North Kitsap Herald


Expect rain, and potential for flooding, this week

November 19, 2012 · Updated 4:48 PM

A minivan disperses water on 7th Avenue in Poulsbo Nov. 19 during heavy rainfall that caused flooding throughout Kitsap County. Shortly after the van passed through, 7th Avenue was closed to all traffic. / Kipp Robertson/ Herald

POULSBO – This Thanksgiving, turkey and all the fixin’s will come with a heaping side dish of rain.

The National Weather Service in Seattle has issued an Urban and Small Stream Flood Advisory for 11 counties, including Kitsap, until 5:30 p.m. Monday as moderate to heavy rain continues across the western Washington lowlands.

Rain and temperatures in the 50s are forecast for Poulsbo this week through Thanksgiving weekend.

Due to the excessive rainy weather conditions, the Kitsap County Department of Emergency Management has activated the county’s Severe Weather Shelter Plan. The shelter, located at Bremerton Food Line, 1600 12th St., will open at 6 p.m. Nov. 19. Hours of operation will be from 6 p.m. until 7 a.m. Guests will not be able to check into the shelter after 10 p.m.

The shelter will serve all citizens in our area who require safe overnight refuge where none is available. Further activations will be weather dependent. For more information about the process, call 211 or call Kitsap Community Resources at (360) 478-2301.

Rainfall of 1 to 2 inches is expected to produce minor flooding of urban areas and small streams into Monday evening, the National Weather Service reported. Roadways that are prone to ponding of water include underpasses and intersections where drainage is poor because of the buildup of leaves and other debris.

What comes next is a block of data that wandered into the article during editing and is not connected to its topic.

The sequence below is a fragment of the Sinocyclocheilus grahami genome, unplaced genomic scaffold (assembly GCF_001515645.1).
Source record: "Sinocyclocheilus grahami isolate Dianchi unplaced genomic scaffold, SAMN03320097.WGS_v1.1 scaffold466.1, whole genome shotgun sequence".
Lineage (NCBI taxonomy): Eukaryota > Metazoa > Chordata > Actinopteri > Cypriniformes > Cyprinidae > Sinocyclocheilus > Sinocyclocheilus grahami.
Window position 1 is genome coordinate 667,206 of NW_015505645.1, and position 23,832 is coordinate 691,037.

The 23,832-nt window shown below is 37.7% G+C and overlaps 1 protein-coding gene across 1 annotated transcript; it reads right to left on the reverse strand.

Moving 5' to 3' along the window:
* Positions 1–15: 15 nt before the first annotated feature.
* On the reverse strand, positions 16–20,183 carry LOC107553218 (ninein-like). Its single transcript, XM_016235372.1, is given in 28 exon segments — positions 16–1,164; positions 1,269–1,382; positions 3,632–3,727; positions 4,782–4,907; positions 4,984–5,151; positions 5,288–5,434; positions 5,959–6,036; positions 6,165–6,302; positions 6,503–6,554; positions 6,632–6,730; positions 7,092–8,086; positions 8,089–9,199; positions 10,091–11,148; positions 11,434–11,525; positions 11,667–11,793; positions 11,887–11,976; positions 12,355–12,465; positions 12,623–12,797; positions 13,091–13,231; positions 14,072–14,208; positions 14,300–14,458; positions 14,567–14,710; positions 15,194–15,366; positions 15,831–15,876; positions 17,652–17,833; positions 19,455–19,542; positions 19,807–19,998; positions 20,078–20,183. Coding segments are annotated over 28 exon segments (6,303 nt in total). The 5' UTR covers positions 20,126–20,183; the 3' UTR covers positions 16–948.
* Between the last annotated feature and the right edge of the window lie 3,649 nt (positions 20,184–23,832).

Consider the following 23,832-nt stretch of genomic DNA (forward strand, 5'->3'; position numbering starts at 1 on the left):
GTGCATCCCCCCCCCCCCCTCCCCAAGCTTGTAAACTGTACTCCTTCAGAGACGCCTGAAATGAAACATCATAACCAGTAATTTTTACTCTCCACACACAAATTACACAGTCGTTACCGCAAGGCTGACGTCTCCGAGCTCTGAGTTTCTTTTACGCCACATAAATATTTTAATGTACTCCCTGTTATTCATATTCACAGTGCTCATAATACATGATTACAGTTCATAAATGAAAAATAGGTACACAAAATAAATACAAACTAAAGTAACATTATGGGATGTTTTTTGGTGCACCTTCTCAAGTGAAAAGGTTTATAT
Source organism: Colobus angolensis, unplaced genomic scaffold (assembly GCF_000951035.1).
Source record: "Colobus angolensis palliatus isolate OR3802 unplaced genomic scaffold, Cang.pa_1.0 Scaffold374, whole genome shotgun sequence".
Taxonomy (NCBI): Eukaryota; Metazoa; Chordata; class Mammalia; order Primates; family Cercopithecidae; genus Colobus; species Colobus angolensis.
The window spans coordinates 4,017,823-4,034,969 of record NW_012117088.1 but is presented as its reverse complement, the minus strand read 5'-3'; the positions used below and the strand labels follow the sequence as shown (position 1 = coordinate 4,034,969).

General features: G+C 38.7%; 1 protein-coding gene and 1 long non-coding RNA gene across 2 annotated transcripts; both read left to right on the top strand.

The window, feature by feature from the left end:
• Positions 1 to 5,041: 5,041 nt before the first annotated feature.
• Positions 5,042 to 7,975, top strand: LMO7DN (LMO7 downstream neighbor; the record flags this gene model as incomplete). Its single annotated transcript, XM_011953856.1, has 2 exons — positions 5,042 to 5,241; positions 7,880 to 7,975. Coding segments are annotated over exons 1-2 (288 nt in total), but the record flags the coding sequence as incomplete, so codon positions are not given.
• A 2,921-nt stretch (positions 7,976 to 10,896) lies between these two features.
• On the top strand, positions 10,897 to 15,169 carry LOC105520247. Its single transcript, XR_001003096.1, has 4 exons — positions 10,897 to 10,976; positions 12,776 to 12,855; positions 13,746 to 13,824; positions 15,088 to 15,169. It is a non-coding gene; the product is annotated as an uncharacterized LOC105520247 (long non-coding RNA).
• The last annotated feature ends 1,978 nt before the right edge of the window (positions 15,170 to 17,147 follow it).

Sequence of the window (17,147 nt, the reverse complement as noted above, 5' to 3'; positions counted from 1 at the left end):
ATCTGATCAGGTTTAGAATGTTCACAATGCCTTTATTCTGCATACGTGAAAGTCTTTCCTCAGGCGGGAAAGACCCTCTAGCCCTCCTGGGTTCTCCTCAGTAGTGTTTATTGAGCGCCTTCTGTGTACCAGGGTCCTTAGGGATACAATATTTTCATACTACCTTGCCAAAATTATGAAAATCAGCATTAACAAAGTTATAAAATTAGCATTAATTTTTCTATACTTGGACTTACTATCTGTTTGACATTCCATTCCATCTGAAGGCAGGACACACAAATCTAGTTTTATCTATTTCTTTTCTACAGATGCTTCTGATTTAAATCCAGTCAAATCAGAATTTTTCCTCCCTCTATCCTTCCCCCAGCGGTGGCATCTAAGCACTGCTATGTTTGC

High-wind watches continue; strong south winds of 30 to 45 mph with gusts of 50 to 65 mph are expected in some parts of the Pacific Northwest. High winds and wind gusts can cause power outages and downed tree damage.

This storm will also bring snow accumulations of 12 to 23 inches to the northern Cascades through Monday as snow levels rise from 3,000 to 4,000 feet, the National Weather Service reported. Expect hazardous driving conditions with this storm at higher elevations as roads become icy and gusty winds and heavy snow lead to periods of blowing and drifting snow with reduced visibility.

At the lower elevations and near the coast, this system will bring significantly heavy rain to coast and valleys of the Pacific Northwest through Monday with several inches of rain likely by Tuesday morning, the National Weather Service reported. The Pacific Northwest coast, coastal mountain range, and Cascades will see the heaviest amounts of precipitation with locally higher amounts of over 10 inches possible in some locations by Tuesday.

Watch these sites for up-to-date weather conditions and forecasts:

– Skunk Bay Weather (Hansville)

– WeatherLink (reported from North Kitsap Fire and Rescue)

– Weather Underground (Poulsbo)


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